No, Steve. The Supreme Court in Cotton (for which I co-authored the NACDL amicus brief) held (not merely assumed) that there was constitutional error (life sentences imposed when under the indictment and jury instructions, 20 years was the max) and that the error was obvious (in light of Apprendi). It then "assumed" that this error affected the defendants' "substantial rights." The Court went on, however (unanimously, I'm sorry to say) to hold that this error did create a miscarriage of justice under the fourth, discretionary prong of the plain error rule, because the record was clear beyond any doubt that the true and undisputed quantities of drugs involved would authorize life sentences under the statute and demanded life sentences under the Guidelines (pre-Booker, remember). I don't believe the Supreme Court has ever addressed the interplay between the "structural error" concept and the "plain error" rule.

Posted by: Peter G | Oct 17, 2005 9:53:22 PM

I rechecked Cotton, and Peter is correct that the Court only referred to the parties' arguments about the error being structural (or not). But we know one thing from Cotton: Justcie Scalia, who dissented in Neder (believing that element omission was structural error) joined the unanimous Court in Cotton (omission of sentence-enhancing element not plain error). So it would seem that Justice Scalia sees a critical distinction between preserving and not preserving an Apprendi claim.

Posted by: Steve | Oct 18, 2005 10:00:57 AM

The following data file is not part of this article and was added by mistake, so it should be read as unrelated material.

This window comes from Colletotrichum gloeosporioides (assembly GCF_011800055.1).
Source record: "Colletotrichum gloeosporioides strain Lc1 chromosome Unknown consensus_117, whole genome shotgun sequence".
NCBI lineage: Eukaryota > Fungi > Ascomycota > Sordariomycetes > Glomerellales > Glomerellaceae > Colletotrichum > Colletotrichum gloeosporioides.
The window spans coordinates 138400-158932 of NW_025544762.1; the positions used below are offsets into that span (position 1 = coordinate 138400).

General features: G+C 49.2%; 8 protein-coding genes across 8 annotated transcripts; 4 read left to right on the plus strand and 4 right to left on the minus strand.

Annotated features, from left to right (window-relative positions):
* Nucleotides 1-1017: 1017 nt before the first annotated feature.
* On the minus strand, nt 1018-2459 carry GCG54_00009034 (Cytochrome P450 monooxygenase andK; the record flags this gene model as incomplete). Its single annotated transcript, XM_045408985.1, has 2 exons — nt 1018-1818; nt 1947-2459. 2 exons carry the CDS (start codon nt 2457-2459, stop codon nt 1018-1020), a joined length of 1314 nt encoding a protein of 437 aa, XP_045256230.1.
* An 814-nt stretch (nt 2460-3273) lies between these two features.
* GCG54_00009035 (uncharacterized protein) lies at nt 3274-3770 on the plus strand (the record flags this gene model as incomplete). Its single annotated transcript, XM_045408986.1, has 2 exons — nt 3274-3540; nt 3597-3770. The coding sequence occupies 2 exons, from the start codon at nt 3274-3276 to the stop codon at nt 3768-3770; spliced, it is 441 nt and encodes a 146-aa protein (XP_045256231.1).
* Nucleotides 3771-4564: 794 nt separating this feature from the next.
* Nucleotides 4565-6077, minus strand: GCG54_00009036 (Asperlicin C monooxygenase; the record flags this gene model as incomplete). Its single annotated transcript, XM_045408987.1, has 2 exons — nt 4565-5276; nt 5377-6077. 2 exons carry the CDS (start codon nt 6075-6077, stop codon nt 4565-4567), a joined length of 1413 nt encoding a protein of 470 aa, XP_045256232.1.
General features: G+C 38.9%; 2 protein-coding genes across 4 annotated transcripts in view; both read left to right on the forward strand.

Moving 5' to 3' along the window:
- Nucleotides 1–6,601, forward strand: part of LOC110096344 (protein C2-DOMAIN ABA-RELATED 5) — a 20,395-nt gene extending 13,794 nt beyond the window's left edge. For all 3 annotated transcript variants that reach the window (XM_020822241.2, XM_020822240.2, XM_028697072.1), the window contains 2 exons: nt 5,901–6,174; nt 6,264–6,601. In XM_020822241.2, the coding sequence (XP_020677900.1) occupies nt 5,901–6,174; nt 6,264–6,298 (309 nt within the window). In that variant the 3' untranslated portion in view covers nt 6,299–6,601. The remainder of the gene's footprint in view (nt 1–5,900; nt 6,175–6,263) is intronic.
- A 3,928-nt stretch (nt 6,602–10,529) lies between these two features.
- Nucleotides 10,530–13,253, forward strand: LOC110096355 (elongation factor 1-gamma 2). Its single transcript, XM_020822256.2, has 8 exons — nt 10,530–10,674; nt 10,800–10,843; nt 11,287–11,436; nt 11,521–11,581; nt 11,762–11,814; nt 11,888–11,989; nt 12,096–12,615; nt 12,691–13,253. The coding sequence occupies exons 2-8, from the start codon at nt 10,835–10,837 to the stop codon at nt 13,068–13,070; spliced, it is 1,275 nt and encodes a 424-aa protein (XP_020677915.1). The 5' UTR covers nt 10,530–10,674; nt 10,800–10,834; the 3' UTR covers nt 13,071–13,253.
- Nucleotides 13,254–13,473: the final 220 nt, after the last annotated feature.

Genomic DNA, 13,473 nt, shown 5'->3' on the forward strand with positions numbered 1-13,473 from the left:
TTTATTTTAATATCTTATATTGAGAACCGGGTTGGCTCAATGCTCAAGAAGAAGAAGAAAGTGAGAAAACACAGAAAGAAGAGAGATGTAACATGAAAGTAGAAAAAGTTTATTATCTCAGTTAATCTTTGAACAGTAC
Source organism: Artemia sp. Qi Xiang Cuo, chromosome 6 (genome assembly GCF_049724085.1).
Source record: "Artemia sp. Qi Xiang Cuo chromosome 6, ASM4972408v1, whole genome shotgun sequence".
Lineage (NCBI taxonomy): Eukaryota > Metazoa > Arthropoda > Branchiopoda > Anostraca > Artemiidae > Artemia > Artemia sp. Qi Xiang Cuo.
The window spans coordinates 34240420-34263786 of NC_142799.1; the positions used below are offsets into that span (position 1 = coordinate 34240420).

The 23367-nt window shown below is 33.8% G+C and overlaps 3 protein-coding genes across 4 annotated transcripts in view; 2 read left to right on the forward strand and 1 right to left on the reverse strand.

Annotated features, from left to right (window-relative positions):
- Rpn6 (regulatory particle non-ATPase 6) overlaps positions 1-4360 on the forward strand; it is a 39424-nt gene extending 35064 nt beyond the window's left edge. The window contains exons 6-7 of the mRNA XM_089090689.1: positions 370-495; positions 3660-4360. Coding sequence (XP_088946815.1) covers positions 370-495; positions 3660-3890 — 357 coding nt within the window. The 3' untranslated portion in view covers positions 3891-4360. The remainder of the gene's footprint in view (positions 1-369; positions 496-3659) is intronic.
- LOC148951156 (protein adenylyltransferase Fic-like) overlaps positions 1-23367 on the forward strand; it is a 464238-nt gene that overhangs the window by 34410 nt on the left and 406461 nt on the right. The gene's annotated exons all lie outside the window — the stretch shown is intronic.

Steve, you should definitely check out Scalia's Neder dissent, where he even more clearly spotlights that plain error issues are distinct from harmless/structural error issues.

Posted by: Doug B. | Oct 18, 2005 10:28:17 AM

Doug,

I rechecked Scalia's Neder dissent, tackles this issue head on in response to criticism from Justice Stevens, and it makes me really hope -- assuming that Recueno doesn't turn out to be a total dud -- that Justice Scalia authors the opinion for the Court either way.

Posted by: Steve | Oct 18, 2005 11:25:04 AM

I think it is not really surprising that the harmless error case was chosen because of the vocal position of Justice Scalia and the death of Chief Justice Rehnquist, Scalia may have the votes to undo some of the harmless error perniciousness. At a minimum, I would imagine Scalia got Thomas and Ginsburg on board for the cert, likely tempting Kennedy. Stevens has a mixed history on harmless error, but would likely back Scalia's position in this case. If Scalia can convince Kennedy or Breyer, he may have the votes despite what new Chief Justice Roberts thinks and the presence or absence of O'Connor. Very interesting head counting...and here is hoping that the Court finally puts the brakes on this awful doctrine that lacks any basis in the Constitution (see my articles in Criminal Justice some years back for more detail).

Posted by: Jason Marks | Oct 19, 2005 12:06:02 PM

I think it is not really surprising that the harmless error case was chosen because of the vocal position of Justice Scalia and the death of Chief Justice Rehnquist, Scalia may have the votes to undo some of the harmless error perniciousness. At a minimum, I would imagine Scalia got Thomas and Ginsburg on board for the cert, likely tempting Kennedy. Stevens has a mixed history on harmless error, but would likely back Scalia's position in this case. If Scalia can convince Kennedy or Breyer, he may have the votes despite what new Chief Justice Roberts thinks and the presence or absence of O'Connor. Very interesting head counting...and here is hoping that the Court finally puts the brakes on this awful doctrine that lacks any basis in the Constitution (see my articles in Criminal Justice some years back for more detail).

Posted by: Jason Marks | Oct 19, 2005 12:06:45 PM